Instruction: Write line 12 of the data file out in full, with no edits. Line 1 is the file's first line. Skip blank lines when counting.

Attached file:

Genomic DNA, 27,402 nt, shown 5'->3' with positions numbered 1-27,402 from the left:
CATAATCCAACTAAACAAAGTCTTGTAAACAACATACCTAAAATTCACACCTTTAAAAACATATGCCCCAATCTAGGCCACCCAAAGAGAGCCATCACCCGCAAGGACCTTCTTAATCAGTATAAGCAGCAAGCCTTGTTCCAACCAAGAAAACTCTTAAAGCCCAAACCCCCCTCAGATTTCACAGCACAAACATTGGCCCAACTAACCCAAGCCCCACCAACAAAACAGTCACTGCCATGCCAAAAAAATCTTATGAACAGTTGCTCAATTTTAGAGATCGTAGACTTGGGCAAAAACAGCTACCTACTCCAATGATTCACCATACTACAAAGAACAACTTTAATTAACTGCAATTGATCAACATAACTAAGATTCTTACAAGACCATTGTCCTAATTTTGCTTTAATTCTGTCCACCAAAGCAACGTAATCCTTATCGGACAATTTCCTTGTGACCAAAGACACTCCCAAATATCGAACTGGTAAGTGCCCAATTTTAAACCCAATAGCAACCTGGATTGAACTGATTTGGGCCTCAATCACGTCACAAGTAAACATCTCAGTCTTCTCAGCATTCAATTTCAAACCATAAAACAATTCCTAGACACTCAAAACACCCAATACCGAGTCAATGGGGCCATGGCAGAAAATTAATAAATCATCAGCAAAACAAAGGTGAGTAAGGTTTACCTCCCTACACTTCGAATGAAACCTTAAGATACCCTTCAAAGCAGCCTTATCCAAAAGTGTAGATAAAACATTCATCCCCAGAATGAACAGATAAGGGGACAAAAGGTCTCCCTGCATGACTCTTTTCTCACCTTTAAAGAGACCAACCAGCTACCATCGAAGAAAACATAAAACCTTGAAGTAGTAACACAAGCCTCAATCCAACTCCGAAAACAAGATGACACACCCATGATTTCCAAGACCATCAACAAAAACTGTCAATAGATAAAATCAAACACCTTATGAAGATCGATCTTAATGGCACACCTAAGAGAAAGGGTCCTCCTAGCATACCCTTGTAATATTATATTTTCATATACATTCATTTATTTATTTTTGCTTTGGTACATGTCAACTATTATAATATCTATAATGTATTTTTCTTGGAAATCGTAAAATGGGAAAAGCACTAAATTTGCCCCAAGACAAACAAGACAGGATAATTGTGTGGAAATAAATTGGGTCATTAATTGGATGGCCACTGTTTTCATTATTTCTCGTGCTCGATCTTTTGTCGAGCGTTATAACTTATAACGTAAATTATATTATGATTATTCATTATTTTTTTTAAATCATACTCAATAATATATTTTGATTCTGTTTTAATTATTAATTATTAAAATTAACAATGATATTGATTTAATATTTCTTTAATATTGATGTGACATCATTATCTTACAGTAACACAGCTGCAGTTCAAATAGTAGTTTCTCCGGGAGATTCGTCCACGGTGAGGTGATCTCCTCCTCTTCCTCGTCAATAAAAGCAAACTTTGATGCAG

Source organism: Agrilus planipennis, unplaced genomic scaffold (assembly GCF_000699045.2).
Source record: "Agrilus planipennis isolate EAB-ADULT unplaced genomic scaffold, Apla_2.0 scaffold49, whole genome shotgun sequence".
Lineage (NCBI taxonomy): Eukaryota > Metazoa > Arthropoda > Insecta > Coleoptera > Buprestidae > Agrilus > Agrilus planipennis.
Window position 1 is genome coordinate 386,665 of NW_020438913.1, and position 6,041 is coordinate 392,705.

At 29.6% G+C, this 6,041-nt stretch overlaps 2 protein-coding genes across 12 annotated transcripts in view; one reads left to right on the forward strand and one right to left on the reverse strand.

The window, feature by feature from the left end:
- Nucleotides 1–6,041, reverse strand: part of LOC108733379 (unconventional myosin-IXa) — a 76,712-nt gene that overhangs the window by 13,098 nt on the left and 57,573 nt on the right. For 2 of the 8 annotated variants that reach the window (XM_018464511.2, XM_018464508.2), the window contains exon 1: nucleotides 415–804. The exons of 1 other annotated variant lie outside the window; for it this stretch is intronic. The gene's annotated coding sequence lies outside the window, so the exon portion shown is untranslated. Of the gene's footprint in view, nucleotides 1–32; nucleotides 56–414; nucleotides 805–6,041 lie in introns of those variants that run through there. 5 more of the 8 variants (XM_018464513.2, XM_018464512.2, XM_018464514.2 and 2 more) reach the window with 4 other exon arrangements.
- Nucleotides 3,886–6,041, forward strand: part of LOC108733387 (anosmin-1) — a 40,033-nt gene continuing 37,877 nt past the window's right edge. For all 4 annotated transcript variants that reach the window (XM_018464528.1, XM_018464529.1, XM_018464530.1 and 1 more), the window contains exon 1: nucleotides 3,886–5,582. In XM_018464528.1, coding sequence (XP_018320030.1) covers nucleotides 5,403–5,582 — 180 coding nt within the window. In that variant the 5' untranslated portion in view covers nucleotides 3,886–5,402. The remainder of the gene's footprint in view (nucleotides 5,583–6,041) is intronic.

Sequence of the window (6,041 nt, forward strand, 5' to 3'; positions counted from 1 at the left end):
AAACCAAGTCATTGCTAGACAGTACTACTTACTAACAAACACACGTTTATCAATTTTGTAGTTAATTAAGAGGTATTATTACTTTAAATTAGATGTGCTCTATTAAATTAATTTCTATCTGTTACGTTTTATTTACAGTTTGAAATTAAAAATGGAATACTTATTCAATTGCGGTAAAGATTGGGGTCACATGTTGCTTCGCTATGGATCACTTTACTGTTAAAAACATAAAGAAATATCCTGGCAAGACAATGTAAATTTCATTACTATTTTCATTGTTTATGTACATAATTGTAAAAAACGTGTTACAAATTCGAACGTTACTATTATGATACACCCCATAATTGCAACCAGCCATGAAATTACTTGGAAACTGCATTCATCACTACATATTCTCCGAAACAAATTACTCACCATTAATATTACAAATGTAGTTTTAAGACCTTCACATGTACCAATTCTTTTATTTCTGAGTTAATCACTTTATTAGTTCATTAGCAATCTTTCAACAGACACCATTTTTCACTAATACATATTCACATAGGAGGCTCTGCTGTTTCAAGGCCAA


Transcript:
AAACCAAGTCATTGCTAGACAGTACTACTTACTAACAAACACACGTTTATCAATTTTGTAGTTAATTAAGAGGTATTATTACTTTAAATTAGATGTGCTCTATTAAATTAATTTCTATCTGTTACGTTTTATTTACAGTTTGAAATTAAAAATGGAATACTTATTCAATTGCGGTAAAGATTGGGGTCACATGTTGCTTCGCTATGGATCACTTTACTGTTAAAAACATAAAGAAATATCCTGGCAAGACAATGTAAATTTCATTACTATTTTCATTGTTTATGTACATAATTGTAAAAAACGTGTTACAAATTCGAACGTTACTATTATGATACACCCCATAATTGCAACCAGCCATGAAATTACTTGGAAACTGCATTCATCACTACATATTCTCCGAAACAAATTACTCACCATTAATATTACAAATGTAGTTTTAAGACCTTCACATGTACCAATTCTTTTATTTCTGAGTTAATCACTTTATTAGTTCATTAGCAATCTTTCAACAGACACCATTTTTCACTAATACATATTCACATAGGAGGCTCTGCTGTTTCAAGGCCAA